The University Of Notre Dame Has Dropped Birth Control From Its Health Insurance Plan

Photographed by Megan Madden
The University of Notre Dame has dropped birth control from the insurance plans of its employees and students, Indiana Public Media reports.
Following the Trump administration's rollback of the Obama-era birth control mandate, Notre Dame is the first major institution to announce the termination of birth control coverage.
Notre Dame informed staff and students of the change last Friday. The ACLU has filed a lawsuit against the Trump administration over the decision, and one of the named plaintiffs is a law student at Notre Dame.
Prior to the Trump administration's rollback, the university was already taking advantage of the Affordable Care Act accommodation that allowed students and employees to work directly with insurers for contraception coverage. As a result, Notre Dame didn't have to pay directly for birth control. This new rule blocks women from obtaining contraception coverage through a third party.
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"Notre Dame students just had their access to birth control coverage yanked away, without their consent and with no recourse. Birth control is basic health care and should not be up for debate — not on campuses and not in boardrooms," Dawn Laguens, Executive Vice President of Planned Parenthood Federation of America told Refinery29 in an email statement. "Students and employees deserve an administration that stands behind them and makes it easier for them to access health care, including the full range of contraception. Instead, this administration seems determined to wage a full-out war on a woman’s ability to decide if and when they want to become pregnant."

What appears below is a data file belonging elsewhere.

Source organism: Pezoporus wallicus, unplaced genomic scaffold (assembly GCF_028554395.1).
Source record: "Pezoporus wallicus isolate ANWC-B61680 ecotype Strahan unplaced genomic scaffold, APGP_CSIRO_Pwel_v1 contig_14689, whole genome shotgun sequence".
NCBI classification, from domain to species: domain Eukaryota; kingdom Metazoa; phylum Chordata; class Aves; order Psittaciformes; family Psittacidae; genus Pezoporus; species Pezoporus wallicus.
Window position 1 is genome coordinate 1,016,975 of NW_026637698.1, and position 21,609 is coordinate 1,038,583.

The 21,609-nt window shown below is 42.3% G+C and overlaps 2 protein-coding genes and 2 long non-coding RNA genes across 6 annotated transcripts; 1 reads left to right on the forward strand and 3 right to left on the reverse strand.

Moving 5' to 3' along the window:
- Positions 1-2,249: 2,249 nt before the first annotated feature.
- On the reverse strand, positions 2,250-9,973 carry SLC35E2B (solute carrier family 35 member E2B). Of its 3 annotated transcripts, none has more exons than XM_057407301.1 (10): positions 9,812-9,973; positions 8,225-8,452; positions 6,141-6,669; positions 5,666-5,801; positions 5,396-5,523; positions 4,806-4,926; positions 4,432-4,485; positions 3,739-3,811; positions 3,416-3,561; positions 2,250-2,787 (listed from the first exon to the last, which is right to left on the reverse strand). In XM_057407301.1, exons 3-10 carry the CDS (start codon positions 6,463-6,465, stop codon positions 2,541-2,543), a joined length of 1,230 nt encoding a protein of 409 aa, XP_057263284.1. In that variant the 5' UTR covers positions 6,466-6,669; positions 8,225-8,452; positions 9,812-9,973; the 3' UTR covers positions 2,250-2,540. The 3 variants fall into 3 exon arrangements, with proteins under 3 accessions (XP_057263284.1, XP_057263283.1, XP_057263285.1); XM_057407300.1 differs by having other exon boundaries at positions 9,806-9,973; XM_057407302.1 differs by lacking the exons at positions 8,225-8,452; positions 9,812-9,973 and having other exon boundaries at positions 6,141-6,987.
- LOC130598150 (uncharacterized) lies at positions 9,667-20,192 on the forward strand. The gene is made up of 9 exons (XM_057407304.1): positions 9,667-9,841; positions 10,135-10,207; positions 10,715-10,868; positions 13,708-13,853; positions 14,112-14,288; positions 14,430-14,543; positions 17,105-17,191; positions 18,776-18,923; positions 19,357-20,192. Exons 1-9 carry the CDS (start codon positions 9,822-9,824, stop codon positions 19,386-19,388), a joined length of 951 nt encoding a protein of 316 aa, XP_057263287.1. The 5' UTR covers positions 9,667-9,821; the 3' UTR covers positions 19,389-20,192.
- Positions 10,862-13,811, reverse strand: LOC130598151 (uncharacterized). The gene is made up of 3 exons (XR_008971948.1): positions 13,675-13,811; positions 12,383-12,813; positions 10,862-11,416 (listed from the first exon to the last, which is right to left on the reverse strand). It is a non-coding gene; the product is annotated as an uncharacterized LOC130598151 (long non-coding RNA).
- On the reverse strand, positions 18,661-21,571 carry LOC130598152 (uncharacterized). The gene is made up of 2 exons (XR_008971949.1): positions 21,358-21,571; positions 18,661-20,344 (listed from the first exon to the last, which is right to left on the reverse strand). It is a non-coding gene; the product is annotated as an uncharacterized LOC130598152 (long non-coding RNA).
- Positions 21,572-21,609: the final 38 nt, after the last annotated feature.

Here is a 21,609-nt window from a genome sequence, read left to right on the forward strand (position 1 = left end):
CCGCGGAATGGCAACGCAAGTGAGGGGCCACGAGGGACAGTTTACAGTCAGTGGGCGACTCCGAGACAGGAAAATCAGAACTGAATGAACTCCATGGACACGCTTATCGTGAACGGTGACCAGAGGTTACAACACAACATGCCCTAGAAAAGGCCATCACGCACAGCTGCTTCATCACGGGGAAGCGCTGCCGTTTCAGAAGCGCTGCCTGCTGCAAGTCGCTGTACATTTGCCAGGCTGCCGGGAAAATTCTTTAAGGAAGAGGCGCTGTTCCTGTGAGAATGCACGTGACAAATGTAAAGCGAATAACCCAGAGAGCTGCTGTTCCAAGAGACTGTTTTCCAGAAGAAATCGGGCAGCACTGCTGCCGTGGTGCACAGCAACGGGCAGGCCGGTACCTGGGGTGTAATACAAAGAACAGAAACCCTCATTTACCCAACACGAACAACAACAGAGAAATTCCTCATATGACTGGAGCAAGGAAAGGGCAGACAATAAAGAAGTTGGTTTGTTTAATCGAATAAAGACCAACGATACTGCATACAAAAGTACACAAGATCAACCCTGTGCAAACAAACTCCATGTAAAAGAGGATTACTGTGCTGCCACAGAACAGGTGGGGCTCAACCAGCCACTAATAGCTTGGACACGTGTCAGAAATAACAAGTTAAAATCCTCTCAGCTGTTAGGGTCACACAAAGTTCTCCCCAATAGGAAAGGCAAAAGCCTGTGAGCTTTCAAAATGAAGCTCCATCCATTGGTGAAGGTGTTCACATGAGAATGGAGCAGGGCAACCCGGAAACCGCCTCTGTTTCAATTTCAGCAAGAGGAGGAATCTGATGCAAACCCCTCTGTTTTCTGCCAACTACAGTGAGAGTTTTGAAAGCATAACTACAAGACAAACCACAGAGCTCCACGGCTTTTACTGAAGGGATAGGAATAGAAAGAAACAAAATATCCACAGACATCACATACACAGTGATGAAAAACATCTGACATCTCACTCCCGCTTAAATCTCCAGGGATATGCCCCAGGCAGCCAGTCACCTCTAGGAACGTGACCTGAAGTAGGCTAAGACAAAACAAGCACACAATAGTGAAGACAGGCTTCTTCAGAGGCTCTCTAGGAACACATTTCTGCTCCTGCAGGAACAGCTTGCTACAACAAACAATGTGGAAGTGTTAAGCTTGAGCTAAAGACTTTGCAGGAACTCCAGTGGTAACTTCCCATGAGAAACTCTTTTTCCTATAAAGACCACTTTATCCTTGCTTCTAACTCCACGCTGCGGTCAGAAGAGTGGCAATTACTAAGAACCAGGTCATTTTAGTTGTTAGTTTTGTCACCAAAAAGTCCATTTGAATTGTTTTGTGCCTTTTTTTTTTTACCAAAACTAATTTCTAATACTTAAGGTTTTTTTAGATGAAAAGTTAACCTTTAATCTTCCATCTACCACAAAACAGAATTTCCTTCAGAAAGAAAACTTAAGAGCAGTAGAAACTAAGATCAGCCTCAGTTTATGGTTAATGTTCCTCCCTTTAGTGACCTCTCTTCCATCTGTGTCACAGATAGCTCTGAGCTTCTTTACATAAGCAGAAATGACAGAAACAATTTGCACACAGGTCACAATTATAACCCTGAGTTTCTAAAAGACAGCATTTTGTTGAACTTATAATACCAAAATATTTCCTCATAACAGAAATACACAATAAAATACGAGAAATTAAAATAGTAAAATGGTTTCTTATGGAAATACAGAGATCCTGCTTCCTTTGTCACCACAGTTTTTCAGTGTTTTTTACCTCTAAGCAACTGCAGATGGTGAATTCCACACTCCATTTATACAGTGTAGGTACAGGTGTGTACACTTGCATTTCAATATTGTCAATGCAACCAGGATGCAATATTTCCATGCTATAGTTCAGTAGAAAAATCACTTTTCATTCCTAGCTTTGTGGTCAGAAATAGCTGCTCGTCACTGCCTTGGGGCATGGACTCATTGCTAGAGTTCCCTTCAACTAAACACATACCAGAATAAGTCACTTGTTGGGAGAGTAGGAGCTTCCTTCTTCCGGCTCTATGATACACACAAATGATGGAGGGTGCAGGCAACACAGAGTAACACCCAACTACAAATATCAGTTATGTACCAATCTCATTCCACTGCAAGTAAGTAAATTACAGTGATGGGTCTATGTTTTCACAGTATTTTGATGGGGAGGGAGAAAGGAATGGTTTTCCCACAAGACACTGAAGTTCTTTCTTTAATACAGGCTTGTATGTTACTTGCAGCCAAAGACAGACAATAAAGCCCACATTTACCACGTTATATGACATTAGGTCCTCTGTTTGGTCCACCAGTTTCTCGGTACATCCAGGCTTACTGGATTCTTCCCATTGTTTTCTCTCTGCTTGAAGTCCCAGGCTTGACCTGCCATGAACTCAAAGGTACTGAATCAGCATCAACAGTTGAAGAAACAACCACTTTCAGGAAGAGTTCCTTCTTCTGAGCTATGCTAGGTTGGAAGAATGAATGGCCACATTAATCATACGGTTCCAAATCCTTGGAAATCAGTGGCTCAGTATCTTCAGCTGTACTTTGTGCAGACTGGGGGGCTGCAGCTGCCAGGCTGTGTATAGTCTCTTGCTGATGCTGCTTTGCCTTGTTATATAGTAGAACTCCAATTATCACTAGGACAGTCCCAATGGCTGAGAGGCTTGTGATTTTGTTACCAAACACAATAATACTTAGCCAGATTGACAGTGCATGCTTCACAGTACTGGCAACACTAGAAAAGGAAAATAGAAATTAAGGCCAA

America's abortion rate is currently at its lowest ever since Roe v. Wade, and studies have found a strong link between access to contraception and a decrease in abortions. The Trump administration and GOP's efforts to take away access to affordable contraception could lead to an increase in abortions, which flies in the face of their anti-choice stances.
"Today, more women graduate, lead, and innovate than at any other point in our history, and that’s in large part thanks to increased access to birth control. In fact, having access to birth control pills before age 21 has been found to be the most influential factor in enabling women to stay in college. But now our basic health care — and all that progress — is threatened by an administration bent on taking us backwards," Laguens added.
In addition to using birth control to prevent unplanned pregnancies, many women take the medication to manage medical conditions such as endometriosis, uterine fibroids, polycystic ovary syndrome, and anemia caused by heavy menstrual bleeding. Notre Dame's decision to deprive women of fundamental health care is a deeply troubling step backwards.
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